The Clan of the One-Breasted Women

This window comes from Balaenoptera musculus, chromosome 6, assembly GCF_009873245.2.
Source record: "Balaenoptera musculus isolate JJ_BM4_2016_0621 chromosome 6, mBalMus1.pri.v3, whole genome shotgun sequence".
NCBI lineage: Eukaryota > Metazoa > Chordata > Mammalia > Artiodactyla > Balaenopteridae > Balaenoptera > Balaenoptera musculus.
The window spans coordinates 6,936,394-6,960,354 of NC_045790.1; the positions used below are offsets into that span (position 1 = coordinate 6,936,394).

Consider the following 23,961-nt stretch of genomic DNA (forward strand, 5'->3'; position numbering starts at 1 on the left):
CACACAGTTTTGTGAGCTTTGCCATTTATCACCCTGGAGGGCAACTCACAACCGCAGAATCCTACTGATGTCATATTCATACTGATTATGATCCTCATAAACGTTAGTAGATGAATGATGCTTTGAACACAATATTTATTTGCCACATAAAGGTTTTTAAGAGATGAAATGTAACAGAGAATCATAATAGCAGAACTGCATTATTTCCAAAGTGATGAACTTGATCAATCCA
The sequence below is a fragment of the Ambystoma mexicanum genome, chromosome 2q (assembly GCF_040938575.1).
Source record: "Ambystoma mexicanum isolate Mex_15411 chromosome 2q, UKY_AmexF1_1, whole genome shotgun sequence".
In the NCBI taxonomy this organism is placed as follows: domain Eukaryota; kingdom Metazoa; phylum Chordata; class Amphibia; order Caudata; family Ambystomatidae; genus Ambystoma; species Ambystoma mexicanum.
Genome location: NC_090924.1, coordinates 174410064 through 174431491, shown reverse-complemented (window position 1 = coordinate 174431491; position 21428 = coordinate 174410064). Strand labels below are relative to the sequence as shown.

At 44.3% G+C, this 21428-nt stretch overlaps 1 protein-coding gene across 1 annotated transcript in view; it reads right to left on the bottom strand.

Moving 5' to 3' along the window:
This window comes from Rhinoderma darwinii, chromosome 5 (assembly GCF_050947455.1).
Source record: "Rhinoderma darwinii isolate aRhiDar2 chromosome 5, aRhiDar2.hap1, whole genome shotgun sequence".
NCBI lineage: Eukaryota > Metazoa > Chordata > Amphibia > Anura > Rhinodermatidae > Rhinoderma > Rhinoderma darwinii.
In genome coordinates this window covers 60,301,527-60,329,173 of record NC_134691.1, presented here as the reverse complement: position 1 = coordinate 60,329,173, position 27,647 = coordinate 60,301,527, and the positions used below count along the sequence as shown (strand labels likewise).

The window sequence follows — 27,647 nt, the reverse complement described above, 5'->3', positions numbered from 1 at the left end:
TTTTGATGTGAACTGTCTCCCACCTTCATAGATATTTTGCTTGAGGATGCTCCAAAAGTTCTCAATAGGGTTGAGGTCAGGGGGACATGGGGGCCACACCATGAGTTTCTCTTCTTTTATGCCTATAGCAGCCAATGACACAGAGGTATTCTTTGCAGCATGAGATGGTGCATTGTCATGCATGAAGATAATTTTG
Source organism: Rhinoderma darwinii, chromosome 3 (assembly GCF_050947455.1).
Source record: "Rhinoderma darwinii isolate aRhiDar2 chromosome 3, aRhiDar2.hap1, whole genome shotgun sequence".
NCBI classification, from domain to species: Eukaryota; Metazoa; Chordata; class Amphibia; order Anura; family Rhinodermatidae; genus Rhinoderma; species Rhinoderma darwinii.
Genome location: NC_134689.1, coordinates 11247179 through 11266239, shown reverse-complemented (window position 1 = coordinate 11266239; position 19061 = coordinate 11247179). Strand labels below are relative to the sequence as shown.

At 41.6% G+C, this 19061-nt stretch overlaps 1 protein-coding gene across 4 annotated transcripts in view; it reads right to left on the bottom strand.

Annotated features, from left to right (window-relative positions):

I believe the first time I found my voice was when I crossed the line at the Nevada Test Site in 1988. It was one year after my mother died. It was one year before my grandmother would die, and I found myself the matriarch of my family at thirty. With the death of my mother, grandmothers, and aunts—nine women in my family have all had mastectomies, seven are dead—you reach a point when you think, “What do I have to lose?” and you become fearless. When I crossed that line at the Nevada Test Site as an act of protest because the United States government was still testing nuclear bombs in the desert—it was a gesture on behalf of the Clan of the One-Breasted Women—my mother, my grandmothers, my aunts. And I didn’t do it alone. I was with hundreds of other women who had suffered losses in Utah as a result of atomic testing, as a result of our nuclear legacy in the West. I crossed that line with Jesuit priests, with Shoshone elders, with native people who had also lost lives because of the radiation fallout in the Shivwits’ lands.